Students are concerned amid widespread fears that the outbreak will adversely affect their exam performance. Clear directions should be given to them regarding the procedures for administrating mid-term exams, assignments, and projects [17]. Faculty members, with the respective heads, should frame a flexible assessment guideline to keep in mind that students are not at a disadvantage [26]. If any student is not able to attend a course online due to illness or any disturbance, universities should remain as flexible as possible to ensure that he or she will not get any negative impacts in terms of grading. Some courses, such as labs, fine arts, clerkship, dance, art, and music, cannot be taught online. In such cases, the faculty can simply grade students on the work they have already done or suspend classes until things become normal.

As we witness the outbreak unfolding globally, the safety and well-being of students and staff members should be the highest priority. Universities should place an emphasis on mental health support by updating the health guidelines and providing online guidance and lectures to offer strategies for managing stress when coping with the pandemic. Any student experiencing feelings of heightened anxiety about COVID-19 should be provided with proper psychological support well in time [30]. Further, universities should pay more attention and systematic support to vulnerable international students [25]. Hostels and residences should remain open for students who are unable to return to their homes. Universities should consider matters relating to financial support and the general living expenses of needy students. To overcome the challenges of the global recession, graduates should be encouraged to stay in school and pursue another degree. Universities, governments, banks, and student loan companies should support graduates in various ways, including direct case support and temporary suspension of students’ loan payment.

Along with the existing challenges in managing teaching and evaluation during the COVID-19 outbreak, universities have to prepare a road map to accommodate admissions for coming academic sessions. Admission officials should accept applications from prospective students online and offer them more flexible admissions processes [25-26]. Revised information should be updated on the university website.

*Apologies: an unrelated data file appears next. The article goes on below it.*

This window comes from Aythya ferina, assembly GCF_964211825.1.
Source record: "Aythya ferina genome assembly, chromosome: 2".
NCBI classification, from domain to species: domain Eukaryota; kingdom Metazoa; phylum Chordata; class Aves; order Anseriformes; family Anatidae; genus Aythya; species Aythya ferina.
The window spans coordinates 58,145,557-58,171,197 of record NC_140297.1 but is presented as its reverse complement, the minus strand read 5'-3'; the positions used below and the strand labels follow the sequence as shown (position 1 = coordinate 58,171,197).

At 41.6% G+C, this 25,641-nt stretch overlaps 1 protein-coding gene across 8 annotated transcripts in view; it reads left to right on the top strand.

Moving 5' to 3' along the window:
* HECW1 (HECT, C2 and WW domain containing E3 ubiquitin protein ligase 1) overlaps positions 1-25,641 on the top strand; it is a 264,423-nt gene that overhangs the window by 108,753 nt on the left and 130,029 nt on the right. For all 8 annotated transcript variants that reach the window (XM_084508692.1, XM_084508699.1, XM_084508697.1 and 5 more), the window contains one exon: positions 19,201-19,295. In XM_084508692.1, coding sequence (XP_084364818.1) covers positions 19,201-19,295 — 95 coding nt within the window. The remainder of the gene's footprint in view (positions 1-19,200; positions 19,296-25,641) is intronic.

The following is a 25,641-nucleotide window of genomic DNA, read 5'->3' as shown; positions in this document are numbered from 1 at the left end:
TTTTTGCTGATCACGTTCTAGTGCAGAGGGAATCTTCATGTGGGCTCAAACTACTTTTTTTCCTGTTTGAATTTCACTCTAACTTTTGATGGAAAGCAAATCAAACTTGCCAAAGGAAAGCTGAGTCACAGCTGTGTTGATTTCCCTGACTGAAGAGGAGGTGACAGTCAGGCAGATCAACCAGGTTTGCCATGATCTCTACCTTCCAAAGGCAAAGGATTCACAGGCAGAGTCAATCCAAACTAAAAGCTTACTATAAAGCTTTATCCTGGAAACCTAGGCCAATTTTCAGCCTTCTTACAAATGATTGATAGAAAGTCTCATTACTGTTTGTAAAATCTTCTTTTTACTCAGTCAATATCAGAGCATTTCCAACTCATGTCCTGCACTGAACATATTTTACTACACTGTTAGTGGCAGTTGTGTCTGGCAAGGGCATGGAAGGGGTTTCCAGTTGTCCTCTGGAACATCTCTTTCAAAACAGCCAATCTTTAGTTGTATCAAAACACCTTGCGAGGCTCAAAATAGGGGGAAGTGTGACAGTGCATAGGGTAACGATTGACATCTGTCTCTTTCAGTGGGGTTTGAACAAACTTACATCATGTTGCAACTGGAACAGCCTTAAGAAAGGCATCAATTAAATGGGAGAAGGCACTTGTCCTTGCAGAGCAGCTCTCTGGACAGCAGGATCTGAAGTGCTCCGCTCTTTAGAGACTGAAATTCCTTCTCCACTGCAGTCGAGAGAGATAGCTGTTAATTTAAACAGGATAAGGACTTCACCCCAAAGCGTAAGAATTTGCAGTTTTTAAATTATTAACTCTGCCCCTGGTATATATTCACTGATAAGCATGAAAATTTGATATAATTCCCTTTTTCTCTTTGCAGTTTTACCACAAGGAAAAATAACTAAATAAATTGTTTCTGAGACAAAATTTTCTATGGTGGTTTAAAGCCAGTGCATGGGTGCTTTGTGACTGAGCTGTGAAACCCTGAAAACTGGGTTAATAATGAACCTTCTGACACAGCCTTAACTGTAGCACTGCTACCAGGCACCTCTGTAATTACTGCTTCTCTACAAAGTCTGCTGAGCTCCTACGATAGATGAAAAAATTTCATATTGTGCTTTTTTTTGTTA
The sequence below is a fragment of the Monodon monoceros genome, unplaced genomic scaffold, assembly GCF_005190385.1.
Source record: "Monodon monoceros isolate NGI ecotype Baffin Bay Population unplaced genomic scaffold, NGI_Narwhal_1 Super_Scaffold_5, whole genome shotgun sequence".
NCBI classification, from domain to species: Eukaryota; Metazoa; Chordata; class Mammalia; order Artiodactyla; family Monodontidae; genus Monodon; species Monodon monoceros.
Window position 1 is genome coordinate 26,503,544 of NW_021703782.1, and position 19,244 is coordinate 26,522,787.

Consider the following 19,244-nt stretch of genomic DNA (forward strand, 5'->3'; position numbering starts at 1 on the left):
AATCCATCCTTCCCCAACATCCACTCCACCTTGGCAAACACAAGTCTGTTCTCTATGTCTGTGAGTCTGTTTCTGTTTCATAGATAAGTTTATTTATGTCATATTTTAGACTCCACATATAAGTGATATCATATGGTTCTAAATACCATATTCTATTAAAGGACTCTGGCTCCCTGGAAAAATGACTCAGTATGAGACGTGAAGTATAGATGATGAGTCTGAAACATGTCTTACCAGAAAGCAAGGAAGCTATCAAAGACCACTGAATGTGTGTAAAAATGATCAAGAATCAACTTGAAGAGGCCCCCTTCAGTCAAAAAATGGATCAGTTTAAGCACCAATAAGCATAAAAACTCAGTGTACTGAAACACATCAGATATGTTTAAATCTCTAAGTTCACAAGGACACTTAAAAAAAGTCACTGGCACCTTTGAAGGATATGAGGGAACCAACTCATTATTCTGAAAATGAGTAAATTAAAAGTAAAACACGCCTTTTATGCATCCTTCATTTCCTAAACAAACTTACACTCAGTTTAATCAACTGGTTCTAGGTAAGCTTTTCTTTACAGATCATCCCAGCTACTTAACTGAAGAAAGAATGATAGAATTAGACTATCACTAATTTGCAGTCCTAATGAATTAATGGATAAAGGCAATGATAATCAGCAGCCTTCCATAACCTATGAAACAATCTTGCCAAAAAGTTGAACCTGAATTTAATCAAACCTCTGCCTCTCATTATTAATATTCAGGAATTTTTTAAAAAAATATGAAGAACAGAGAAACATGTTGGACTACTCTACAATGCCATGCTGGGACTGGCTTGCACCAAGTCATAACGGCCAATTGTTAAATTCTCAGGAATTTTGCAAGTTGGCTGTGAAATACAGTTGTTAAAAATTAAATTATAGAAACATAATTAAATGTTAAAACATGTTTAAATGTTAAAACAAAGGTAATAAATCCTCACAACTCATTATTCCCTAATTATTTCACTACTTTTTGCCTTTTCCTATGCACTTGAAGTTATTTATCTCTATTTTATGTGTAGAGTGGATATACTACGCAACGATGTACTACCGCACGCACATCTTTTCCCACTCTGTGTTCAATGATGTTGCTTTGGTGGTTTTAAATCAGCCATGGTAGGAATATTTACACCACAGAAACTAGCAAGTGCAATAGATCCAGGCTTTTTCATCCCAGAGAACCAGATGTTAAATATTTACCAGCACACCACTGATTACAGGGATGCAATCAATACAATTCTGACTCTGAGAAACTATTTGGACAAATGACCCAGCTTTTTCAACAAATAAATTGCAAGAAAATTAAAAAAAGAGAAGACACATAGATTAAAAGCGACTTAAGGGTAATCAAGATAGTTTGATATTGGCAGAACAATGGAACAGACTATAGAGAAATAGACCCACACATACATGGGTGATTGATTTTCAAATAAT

In the emerging and ever-changing COVID-19 context, universities should implement a number of measures to slow the spread of the virus. Students and staff should receive regular information through emails and university intranets. The health and safety of students and staff should be the top priority. Proper counseling services should be available to support the mental health and well-being of students. Authorities should take the responsibility of ensuring food and accommodation for international students. Faculty members should embrace technology and pay careful attention to student experiences to make the learning rich and effective.


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Review article

Closure of Universities Due to Coronavirus Disease 2019 (COVID-19): Impact on Education and Mental Health of Students and Academic Staff

Author Information

Pradeep Sahu Corresponding Author

Medical Education and Simulation, Centre for Medical Sciences Education, The University of the West Indies, St. Augustine, TTO

Ethics Statement and Conflict of Interest Disclosures

Conflicts of interest: In compliance with the ICMJE uniform disclosure form, all authors declare the following: Payment/services info: All authors have declared that no financial support was received from any organization for the submitted work. Financial relationships: All authors have declared that they have no financial relationships at present or within the previous three years with any organizations that might have an interest in the submitted work. Other relationships: All authors have declared that there are no other relationships or activities that could appear to have influenced the submitted work.